TORONTO — Only three Yankees merited their own news conference before Wednesday’s workout at Rogers Centre.
One was the manager, Aaron Boone, which is standard operating procedure. Another was the Opening Day starter, Luis Severino. Also typical.
The third, however, was Giancarlo Stanton, who stepped into a media maelstrom as soon as he put on a Yankees uniform for the first time. Some figured that to be Stanton’s toughest challenge in transferring from South Beach to the Bronx, and after more than six weeks under that spotlight, he handled every aspect of the spring-training regimen just fine.
That had to be harder than it looked. New teammates, new manager, new everything. Even a new position — leftfield — and a new role, as Stanton should end up with the majority of his at-bats as the Yankees’ DH, where he will start, batting third, for Thursday’s opener against the Blue Jays.
By the way, Stanton has played three career games at Rogers Centre, and hit three home runs there in a total of 12 plate appearances. Seems like adapting to new surroundings won’t be a problem for Stanton, despite a bumpy introduction to leftfield in the Grapefruit League. Coming off an NL MVP season, which included 59 homers and 132 RBIs, Stanton doesn’t spend much time sweating the challenges ahead.
“You don’t worry about the negativity,” Stanton said Wednesday. “You don’t worry about what if I do this, what if this guy throws me this, what if I have a bad series here. You’ve got to have a positive mindset and to know, it doesn’t matter what [the pitcher] is doing. If I’ve done my homework, if I have the right preparation, it should speak for itself.”
The only reason Stanton is on the Yankees right now is because of a steely determination that refused to allow the Marlins — specifically GM Michael Hill and new CEO Derek Jeter — to trade him where he didn’t want to go. By invoking his no-trade clause, Stanton eventually was able to steer his way to the Bronx, and onto a roster that many believe could win the World Series this year. At age 28, and with Stanton now tied to the Yankees through 2027, this is shaping up to be a mutually beneficial relationship.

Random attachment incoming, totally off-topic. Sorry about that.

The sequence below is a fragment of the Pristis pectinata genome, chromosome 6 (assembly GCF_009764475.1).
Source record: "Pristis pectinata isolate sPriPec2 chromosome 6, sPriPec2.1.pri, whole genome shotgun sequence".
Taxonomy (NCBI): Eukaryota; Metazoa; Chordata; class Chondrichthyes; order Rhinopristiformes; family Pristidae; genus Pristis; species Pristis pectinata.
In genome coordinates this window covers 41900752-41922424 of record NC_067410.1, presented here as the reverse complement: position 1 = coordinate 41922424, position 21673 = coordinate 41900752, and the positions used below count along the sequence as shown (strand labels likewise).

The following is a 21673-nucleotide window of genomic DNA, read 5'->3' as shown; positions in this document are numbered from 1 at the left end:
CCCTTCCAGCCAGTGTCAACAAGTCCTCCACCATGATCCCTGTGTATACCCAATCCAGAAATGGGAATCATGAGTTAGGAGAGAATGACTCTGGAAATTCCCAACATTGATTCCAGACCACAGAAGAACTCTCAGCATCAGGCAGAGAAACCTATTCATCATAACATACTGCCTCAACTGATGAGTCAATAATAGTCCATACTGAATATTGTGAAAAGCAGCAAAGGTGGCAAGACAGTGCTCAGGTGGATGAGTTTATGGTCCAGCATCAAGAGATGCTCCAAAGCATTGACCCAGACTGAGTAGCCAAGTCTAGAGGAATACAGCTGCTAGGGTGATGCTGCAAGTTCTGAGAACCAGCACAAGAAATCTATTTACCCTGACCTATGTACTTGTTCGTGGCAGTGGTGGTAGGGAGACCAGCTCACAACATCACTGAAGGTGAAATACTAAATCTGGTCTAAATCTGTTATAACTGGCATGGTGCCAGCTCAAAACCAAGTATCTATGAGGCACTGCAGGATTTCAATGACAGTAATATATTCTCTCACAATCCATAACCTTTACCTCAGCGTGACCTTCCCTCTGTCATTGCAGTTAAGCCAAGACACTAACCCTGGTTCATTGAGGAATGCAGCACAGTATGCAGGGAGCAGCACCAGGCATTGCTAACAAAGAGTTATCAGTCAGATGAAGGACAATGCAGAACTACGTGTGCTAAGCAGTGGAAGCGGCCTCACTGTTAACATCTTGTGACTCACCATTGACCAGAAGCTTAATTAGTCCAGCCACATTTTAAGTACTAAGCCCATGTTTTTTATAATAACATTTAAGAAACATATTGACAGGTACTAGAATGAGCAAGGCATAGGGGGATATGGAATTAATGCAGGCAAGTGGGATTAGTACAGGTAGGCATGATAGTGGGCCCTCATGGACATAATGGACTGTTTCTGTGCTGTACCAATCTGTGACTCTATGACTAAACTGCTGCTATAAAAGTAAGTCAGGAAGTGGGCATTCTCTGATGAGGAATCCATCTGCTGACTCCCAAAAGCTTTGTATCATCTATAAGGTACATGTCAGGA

“My biggest concern was him getting comfortable early on and I think he did that,” Boone said Wednesday. “He gets after it. He knows where he is in his career and knows the opportunity in front of him with this team.”
Sharing a clubhouse with the 6-7 Aaron Judge, Stanton probably is on the only team where it’s possible for him to be standing in somebody’s shadow. But as the new bat in town, Stanton faced nearly equal attention this spring, and his performance in pinstripes will be scrutinized just as closely as Judge’s sophomore season.
Fortunately for Stanton, he won’t need to put the Yankees on his broad shoulders, as he did during the waning months of his frustrating Marlins’ tenure. When Boone tells this group to “embrace the expectations,” Stanton hears another reason to be confident, boosted by the stacked roster around him.
“It’s knowing what we can do,” Stanton said. “Knowing how good we are, and how us together is much stronger than being an individual. Just not to look ahead. Not already looking to, hey, the season’s starting but we’re making the playoffs. You’ve still got to put the work in every day to get there. Obviously that’s the goal.”